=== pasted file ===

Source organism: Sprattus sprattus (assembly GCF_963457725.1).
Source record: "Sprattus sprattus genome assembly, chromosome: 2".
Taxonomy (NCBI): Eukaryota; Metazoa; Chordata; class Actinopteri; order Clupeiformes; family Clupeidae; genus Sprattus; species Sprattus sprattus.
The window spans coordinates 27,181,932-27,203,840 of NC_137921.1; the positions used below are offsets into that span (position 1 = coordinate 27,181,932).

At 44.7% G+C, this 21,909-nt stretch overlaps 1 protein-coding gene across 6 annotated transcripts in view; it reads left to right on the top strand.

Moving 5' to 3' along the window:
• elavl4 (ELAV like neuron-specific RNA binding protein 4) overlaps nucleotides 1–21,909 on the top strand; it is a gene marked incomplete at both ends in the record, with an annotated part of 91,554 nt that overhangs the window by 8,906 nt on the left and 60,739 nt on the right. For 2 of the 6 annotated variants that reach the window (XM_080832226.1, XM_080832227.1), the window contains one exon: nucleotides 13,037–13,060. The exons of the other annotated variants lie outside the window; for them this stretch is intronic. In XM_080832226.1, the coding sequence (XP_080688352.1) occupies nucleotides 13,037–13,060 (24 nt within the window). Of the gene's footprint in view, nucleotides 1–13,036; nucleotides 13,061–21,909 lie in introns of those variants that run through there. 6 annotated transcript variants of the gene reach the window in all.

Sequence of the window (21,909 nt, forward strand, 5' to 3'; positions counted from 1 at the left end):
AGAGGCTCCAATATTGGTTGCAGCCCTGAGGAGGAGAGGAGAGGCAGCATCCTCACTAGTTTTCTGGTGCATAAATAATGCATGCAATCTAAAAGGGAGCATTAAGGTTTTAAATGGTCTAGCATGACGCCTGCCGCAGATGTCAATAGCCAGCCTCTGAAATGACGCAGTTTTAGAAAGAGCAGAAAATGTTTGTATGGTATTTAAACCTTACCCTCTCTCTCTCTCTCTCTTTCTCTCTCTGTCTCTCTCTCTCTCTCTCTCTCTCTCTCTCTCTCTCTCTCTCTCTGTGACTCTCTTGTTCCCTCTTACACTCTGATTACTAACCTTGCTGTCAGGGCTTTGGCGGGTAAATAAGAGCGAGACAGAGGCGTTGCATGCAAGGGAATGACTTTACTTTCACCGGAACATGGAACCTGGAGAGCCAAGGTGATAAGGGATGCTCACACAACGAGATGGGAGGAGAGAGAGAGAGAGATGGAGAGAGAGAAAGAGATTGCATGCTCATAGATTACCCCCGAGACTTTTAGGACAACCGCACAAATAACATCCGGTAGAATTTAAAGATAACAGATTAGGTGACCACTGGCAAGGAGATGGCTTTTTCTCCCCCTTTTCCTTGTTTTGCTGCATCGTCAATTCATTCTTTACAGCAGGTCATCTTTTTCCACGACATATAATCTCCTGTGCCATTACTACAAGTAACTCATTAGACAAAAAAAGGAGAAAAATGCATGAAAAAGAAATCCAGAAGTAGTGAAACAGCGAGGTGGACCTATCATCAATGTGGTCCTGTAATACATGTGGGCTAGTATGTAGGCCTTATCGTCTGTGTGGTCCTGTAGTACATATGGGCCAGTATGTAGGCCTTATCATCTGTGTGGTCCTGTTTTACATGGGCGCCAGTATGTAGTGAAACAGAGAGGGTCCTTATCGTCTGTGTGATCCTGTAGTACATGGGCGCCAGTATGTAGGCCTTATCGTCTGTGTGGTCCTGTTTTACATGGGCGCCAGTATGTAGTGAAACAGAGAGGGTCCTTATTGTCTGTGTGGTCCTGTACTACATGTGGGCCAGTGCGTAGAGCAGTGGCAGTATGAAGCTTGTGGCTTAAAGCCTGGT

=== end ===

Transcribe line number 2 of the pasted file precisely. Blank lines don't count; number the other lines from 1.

Source record: "Sprattus sprattus genome assembly, chromosome: 2".